HFBoards

Go Back   HFBoards > NHL Eastern Conference > Metropolitan Division > New York Rangers
Mobile Hockey's Future Become a Sponsor Site Rules Support Forum vBookie Page 2
Notices

50 Years Ago Tonight

Reply
 
Thread Tools
Old
11-01-2009, 01:34 AM
  #1
bobbop
Henrik's Pop
 
bobbop's Avatar
 
Join Date: May 2004
Location: Suburban Phoenix
Country: United States
Posts: 4,839
vCash: 500
50 Years Ago Tonight

November 1, 1959 is the date of my first and grandest hockey memory.

I was all of 7 years old and on this Sunday school night I was in bed with my radio tuned to a New York Rangers hockey game. The Rangers were playing the Stanley Cup Champion Montreal Canadians and I had recently discovered hockey on radio. It was my bed time but I’m sure I intended to listen for at least a period. Jim Gordon, who became all-time favorite hockey announcer, was calling the game.

Then the unthinkable happened.

Andy Bathgate, the star of the New York Rangers lifted a backhand shot into the unprotected face of Montreal goaltender Jacques Plante. Plante was badly cut and left the ice for repairs. In this era, National League teams only carried one goaltender. If a netminder was injured, the game was stopped until the player could be stitched up. If the goaltender could not continue, a house goaltender (usually an amateur player) or a team trainer would be pressed into action.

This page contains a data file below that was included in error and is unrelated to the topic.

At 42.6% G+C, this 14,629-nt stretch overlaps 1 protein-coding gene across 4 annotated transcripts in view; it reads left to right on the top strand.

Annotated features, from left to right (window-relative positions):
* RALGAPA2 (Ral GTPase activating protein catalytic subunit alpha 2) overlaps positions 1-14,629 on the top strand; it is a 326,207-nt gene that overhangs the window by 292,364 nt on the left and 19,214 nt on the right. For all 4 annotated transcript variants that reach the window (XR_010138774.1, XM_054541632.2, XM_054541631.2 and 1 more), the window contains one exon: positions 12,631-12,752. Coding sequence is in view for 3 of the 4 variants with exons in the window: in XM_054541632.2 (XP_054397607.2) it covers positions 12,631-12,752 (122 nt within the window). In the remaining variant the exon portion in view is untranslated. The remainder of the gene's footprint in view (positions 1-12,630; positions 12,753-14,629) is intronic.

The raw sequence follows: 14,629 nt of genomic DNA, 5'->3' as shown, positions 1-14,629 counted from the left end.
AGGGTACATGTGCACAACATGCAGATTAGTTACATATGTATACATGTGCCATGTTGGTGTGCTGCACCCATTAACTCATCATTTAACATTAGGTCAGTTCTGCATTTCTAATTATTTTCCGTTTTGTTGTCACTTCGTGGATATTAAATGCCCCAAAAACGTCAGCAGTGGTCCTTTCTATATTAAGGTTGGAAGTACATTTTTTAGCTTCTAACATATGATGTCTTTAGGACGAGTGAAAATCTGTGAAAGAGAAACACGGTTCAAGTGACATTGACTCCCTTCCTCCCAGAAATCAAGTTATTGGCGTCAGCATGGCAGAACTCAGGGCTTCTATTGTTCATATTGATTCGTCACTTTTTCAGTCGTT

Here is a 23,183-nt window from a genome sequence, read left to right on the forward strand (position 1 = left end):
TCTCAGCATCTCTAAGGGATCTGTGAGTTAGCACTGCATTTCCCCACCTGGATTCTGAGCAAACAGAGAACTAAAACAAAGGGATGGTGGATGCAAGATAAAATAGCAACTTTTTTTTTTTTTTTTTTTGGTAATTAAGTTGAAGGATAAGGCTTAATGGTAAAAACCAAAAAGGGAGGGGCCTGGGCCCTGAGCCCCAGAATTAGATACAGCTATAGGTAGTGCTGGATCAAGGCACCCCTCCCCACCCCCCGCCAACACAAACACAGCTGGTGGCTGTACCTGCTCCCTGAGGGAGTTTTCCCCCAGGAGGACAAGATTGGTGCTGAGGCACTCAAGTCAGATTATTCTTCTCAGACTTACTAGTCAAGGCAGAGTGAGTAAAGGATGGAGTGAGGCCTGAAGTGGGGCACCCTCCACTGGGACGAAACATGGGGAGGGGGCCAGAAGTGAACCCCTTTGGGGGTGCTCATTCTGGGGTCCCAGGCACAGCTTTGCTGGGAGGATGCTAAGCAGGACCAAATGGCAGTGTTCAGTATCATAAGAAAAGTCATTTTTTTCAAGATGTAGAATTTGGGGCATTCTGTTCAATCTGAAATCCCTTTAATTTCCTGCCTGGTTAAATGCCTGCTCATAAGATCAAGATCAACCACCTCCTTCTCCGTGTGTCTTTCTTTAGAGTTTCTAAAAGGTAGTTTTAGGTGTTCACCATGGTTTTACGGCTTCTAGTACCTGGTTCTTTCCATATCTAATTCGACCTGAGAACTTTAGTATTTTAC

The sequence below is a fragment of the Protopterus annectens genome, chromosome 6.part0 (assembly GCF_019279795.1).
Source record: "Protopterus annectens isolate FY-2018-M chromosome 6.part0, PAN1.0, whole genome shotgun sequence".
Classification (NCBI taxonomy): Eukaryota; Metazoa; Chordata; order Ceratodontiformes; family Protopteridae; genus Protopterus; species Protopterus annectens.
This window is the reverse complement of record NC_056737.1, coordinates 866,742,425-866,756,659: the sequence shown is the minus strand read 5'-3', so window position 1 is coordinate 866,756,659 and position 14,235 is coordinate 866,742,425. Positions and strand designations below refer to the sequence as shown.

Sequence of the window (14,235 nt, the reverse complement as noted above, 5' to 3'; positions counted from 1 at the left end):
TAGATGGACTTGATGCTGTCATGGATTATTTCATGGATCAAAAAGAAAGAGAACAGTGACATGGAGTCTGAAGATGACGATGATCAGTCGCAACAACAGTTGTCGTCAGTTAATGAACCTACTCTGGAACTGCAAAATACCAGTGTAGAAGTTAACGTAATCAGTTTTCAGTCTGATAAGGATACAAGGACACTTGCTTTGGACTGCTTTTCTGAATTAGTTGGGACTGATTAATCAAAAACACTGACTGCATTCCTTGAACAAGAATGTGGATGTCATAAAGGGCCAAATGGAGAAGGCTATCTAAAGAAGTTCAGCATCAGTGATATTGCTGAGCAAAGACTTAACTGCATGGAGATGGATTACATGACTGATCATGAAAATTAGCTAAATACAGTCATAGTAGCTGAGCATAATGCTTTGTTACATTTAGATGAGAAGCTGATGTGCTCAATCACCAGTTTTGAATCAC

Plante was hockey’s premier goaltender of the 1950s. He was coming off his 4th straight Stanley Cup championship (heading towards his 5th) and his play had revolutionized the game. He was also eccentric and moody. And he was about to change the game in a way he could never imagine.

Plante had been practicing with a mask and had vowed to start wearing it in games. Montreal coach Toe Blake was adamantly opposed to Plante’s mask. On this night though, Plante said he would not return to the game without his protective mask. Blake objected, but eventually relented. Jacques Plante was about to become the first goaltender to wear a full face mask in a National Hockey League game.

Back in my bedroom, I was listening intently as Gordon was talking about the historical significance of what was happening. I didn’t know that much about hockey or masks but I did know enough to realize that the first goaltender ever to wear a mask in a game was a big deal. Big enough to yell to my dad that he need to come upstairs right away.

My father loved hockey. He grew up in Brooklyn and played high school hockey. He was also a short track speed skater and had won a number of medals in Sliver Skates competition at Madison Square Garden. His love of hockey is how I was exposed to the game at such a young age and came to be such a passionate fan.

Dad came up and sat on the end of my bed as we listened to history being made. My father was a big talker and what I remember is that on this night is how quiet he was. Reflecting back, I know that it surely was important.

Plante, repaired with 7 stitches and still wearing his bloody jersey came back and played. And he played well. The Canadians built a 3-0 lead and long after I fell asleep; they gave up a meaningless goal to Camille Henry. Hockey had been changed forever.